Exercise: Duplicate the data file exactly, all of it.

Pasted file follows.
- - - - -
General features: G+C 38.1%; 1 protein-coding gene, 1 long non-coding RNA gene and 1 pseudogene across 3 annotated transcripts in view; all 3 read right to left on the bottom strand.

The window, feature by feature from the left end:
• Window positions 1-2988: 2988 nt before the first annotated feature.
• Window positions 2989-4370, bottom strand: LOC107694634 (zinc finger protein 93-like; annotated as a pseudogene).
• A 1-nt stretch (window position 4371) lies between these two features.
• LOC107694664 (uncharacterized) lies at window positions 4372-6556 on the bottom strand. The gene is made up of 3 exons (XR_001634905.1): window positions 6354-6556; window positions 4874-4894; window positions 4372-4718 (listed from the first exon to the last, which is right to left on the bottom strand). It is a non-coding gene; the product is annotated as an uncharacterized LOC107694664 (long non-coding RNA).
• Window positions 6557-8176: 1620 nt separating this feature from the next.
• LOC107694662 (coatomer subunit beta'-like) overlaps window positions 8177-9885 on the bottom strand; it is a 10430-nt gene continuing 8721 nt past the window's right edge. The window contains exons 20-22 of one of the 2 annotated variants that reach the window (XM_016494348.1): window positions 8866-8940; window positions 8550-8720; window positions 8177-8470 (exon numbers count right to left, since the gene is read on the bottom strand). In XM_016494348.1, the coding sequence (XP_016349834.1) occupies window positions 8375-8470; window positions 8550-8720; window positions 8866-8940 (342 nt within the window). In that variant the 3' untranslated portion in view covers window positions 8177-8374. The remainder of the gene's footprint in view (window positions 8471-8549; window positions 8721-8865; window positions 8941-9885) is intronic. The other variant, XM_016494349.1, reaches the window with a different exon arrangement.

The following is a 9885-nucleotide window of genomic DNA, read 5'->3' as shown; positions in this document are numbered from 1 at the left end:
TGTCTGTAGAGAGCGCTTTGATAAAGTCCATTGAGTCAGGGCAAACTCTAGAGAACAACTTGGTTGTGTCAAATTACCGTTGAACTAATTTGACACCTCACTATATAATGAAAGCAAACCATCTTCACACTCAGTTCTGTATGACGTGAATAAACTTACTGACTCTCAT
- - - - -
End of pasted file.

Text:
General features: G+C 38.1%; 1 protein-coding gene, 1 long non-coding RNA gene and 1 pseudogene across 3 annotated transcripts in view; all 3 read right to left on the bottom strand.

The window, feature by feature from the left end:
• Window positions 1-2988: 2988 nt before the first annotated feature.
• Window positions 2989-4370, bottom strand: LOC107694634 (zinc finger protein 93-like; annotated as a pseudogene).
• A 1-nt stretch (window position 4371) lies between these two features.
• LOC107694664 (uncharacterized) lies at window positions 4372-6556 on the bottom strand. The gene is made up of 3 exons (XR_001634905.1): window positions 6354-6556; window positions 4874-4894; window positions 4372-4718 (listed from the first exon to the last, which is right to left on the bottom strand). It is a non-coding gene; the product is annotated as an uncharacterized LOC107694664 (long non-coding RNA).
• Window positions 6557-8176: 1620 nt separating this feature from the next.
• LOC107694662 (coatomer subunit beta'-like) overlaps window positions 8177-9885 on the bottom strand; it is a 10430-nt gene continuing 8721 nt past the window's right edge. The window contains exons 20-22 of one of the 2 annotated variants that reach the window (XM_016494348.1): window positions 8866-8940; window positions 8550-8720; window positions 8177-8470 (exon numbers count right to left, since the gene is read on the bottom strand). In XM_016494348.1, the coding sequence (XP_016349834.1) occupies window positions 8375-8470; window positions 8550-8720; window positions 8866-8940 (342 nt within the window). In that variant the 3' untranslated portion in view covers window positions 8177-8374. The remainder of the gene's footprint in view (window positions 8471-8549; window positions 8721-8865; window positions 8941-9885) is intronic. The other variant, XM_016494349.1, reaches the window with a different exon arrangement.

The following is a 9885-nucleotide window of genomic DNA, read 5'->3' as shown; positions in this document are numbered from 1 at the left end:
TGTCTGTAGAGAGCGCTTTGATAAAGTCCATTGAGTCAGGGCAAACTCTAGAGAACAACTTGGTTGTGTCAAATTACCGTTGAACTAATTTGACACCTCACTATATAATGAAAGCAAACCATCTTCACACTCAGTTCTGTATGACGTGAATAAACTTACTGACTCTCAT